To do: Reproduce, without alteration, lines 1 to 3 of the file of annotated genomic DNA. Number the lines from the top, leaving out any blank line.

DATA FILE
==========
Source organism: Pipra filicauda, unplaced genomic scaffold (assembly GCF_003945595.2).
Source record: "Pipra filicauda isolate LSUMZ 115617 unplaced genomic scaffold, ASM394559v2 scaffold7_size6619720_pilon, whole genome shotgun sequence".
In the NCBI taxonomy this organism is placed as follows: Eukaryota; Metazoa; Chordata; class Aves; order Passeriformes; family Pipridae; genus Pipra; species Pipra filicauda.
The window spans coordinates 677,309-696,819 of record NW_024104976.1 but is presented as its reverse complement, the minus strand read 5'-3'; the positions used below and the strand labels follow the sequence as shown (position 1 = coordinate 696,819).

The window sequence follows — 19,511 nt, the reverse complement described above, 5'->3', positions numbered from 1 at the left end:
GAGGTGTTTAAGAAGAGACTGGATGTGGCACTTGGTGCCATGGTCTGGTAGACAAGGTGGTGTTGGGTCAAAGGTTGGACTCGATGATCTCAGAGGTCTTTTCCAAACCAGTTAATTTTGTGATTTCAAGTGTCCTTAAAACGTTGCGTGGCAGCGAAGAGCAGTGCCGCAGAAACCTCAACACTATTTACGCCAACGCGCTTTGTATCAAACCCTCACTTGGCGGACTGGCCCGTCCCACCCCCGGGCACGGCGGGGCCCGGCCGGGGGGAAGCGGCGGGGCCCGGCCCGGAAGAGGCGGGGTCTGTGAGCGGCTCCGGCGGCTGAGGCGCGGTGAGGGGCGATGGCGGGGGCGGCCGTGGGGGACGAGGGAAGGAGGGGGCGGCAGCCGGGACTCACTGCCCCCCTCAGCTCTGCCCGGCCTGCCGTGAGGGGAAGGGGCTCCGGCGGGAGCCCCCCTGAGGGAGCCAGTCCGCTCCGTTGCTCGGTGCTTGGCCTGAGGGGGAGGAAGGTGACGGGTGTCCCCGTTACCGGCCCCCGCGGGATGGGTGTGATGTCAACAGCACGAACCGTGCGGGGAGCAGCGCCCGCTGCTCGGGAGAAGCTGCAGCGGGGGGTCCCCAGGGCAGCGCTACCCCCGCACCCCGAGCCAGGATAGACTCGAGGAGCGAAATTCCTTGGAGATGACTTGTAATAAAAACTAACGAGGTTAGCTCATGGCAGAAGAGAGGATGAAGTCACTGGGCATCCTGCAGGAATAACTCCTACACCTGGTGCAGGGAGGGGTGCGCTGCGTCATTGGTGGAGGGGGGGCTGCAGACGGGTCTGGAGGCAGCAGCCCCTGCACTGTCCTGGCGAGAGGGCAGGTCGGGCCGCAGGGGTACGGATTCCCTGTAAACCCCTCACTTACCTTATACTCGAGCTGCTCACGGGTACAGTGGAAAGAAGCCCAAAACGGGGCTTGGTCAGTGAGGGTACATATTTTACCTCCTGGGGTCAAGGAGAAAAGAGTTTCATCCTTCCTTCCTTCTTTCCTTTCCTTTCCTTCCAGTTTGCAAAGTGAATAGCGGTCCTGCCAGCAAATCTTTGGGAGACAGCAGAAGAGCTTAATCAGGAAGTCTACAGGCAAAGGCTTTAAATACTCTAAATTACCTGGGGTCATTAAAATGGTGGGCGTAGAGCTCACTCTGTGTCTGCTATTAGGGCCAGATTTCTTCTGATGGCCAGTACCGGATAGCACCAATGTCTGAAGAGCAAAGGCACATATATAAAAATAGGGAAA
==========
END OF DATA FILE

Source organism: Pipra filicauda, unplaced genomic scaffold (assembly GCF_003945595.2).
Source record: "Pipra filicauda isolate LSUMZ 115617 unplaced genomic scaffold, ASM394559v2 scaffold7_size6619720_pilon, whole genome shotgun sequence".
In the NCBI taxonomy this organism is placed as follows: Eukaryota; Metazoa; Chordata; class Aves; order Passeriformes; family Pipridae; genus Pipra; species Pipra filicauda.